Hit a child in the head and they crumple into a bloody pulp on the ground; your cue to set your sights on the next quarry. The game ends when your ammunition is depleted, at which point you are invited to enter your name in the assassin’s leader-board. What an honour!
Sickworld Software’s ‘Duckhunt with kids’ was commonly reported as being an Amiga game released in 1992 by Rupert (programming) and John (graphics), though it actually began life on the Atari ST in 1989 (where the dubious credits are awarded to ‘Perv the Hermit’ & ‘The Outlaw’). It was subsequently ported to the Windows 3.x platform by Xian (programming) and John (graphics).
To elucidate where Schoolyard Slaughter stands in terms of legality, The Independent relayed the verdict of a Home Office spokesman: “it was a criminal offence under the 1984 Video Recordings Act to distribute or offer for sale without a British Board of Film Censors certificate a computer game containing scenes of violence to humans or animals”.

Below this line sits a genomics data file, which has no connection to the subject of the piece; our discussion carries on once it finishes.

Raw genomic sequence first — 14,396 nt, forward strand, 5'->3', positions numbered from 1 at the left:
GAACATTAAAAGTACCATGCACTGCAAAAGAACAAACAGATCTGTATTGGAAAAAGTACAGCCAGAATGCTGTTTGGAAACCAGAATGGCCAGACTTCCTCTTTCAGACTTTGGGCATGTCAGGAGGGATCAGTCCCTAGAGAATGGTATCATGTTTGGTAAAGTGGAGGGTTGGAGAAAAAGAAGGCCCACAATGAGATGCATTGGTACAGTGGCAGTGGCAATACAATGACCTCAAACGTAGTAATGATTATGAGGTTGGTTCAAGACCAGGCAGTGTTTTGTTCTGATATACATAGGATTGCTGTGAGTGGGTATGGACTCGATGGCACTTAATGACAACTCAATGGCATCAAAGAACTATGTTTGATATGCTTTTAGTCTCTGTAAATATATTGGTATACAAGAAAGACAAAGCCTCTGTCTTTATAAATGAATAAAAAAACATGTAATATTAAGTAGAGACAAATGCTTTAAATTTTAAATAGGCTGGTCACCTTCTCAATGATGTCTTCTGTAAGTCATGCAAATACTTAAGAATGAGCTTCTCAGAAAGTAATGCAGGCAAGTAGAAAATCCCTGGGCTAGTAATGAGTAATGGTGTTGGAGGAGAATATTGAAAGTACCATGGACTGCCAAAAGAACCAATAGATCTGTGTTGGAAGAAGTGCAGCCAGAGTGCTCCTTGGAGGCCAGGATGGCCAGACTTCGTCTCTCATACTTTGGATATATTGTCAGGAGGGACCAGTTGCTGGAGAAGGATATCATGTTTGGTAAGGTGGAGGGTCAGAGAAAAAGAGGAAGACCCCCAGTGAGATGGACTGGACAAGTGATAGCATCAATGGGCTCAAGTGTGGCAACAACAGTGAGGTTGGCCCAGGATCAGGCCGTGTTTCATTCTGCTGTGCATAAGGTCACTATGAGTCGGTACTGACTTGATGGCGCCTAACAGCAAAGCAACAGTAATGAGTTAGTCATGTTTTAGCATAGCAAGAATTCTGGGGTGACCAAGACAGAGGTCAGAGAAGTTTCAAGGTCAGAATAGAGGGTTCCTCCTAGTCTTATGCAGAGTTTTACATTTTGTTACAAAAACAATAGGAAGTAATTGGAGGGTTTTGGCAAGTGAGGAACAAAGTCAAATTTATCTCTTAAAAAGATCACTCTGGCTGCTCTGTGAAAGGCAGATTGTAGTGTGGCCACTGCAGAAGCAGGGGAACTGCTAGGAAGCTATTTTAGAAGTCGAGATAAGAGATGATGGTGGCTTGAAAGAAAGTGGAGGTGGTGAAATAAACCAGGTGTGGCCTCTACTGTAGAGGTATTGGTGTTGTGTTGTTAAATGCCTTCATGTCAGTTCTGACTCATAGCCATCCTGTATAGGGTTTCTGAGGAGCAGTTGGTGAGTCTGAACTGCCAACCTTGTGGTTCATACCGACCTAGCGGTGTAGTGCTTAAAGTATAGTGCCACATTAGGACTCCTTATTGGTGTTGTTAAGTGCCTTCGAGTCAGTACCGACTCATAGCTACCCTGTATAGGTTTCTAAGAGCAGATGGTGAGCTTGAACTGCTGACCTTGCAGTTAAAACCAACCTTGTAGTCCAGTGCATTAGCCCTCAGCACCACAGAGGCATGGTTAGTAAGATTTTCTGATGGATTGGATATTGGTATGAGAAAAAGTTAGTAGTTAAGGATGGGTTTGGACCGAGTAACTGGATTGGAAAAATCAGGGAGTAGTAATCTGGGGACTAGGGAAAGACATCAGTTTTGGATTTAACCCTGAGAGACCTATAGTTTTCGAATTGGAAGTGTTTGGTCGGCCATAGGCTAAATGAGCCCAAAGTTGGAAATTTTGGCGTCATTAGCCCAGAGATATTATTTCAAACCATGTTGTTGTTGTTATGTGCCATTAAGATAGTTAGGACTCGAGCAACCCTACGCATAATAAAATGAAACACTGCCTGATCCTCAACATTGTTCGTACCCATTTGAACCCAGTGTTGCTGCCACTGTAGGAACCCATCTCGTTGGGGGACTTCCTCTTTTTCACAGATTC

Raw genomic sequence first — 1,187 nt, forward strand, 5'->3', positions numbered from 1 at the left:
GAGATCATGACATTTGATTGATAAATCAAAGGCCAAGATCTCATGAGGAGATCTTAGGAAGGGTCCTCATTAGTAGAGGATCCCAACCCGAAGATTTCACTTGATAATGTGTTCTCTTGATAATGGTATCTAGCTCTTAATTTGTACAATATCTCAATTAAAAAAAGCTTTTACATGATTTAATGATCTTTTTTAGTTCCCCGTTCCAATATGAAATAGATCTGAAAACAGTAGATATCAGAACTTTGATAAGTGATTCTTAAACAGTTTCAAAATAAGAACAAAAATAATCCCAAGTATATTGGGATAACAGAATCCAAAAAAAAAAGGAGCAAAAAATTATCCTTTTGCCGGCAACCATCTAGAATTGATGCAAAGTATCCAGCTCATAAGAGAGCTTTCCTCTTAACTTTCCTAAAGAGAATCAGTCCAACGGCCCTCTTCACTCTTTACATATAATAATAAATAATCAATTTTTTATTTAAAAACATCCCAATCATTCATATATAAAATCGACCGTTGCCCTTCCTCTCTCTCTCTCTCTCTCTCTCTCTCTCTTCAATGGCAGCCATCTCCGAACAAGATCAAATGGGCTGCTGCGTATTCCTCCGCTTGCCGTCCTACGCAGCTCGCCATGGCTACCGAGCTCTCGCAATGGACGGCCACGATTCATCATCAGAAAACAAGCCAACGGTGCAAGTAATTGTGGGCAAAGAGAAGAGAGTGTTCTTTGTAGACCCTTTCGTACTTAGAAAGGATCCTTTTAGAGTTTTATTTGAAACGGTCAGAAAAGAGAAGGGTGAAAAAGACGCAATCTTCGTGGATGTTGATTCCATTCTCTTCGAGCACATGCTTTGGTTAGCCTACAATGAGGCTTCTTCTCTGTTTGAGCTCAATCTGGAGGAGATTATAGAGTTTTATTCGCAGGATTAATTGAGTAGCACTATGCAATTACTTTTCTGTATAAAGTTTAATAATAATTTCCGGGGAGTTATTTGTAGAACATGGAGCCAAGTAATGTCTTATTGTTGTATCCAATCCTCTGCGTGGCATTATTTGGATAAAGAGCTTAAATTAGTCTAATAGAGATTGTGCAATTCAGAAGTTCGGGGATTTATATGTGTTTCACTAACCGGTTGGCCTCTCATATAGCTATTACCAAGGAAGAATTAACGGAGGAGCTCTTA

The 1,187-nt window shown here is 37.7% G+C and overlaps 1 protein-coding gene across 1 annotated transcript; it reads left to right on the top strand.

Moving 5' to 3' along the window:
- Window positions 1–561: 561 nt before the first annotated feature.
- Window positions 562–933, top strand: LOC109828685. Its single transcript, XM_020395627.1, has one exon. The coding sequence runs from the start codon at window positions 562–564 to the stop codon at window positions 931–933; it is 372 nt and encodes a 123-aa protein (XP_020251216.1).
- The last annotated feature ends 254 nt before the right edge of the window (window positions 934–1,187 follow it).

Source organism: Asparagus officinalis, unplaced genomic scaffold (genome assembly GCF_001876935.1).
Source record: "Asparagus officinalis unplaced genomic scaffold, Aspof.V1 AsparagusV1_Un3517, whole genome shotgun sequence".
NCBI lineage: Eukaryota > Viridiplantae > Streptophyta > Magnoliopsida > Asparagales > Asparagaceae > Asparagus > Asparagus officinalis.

While that’s technically true, I can’t recall an occasion where a PD game has ever been submitted for BBFC approval, or the people responsible for developing one being prosecuted for not doing so.
Where would you send the battering ram wielding police? The residence of Rupert and John, Somewhere-in-Americaville? It’s possible the game was submitted to Penguin PD anonymously without any expectation of monetary recompense, in which case there would be no trail to trace. This appears to be what they were hoping for because there’s nothing online to tie the authors to a genuine company or location. Very sensible!
The Independent also printed a statement from a Penguin PD representative who defended the company’s actions:-
“Dunblane hadn’t happened and we weren’t to know that it would. Now I think about it more, I do think it’s disgusting, but there are games on the personal computer that are worse than that.”
I imagine they were referring to the Swedish PD Amiga game, ‘Berra’. I’m not even going there!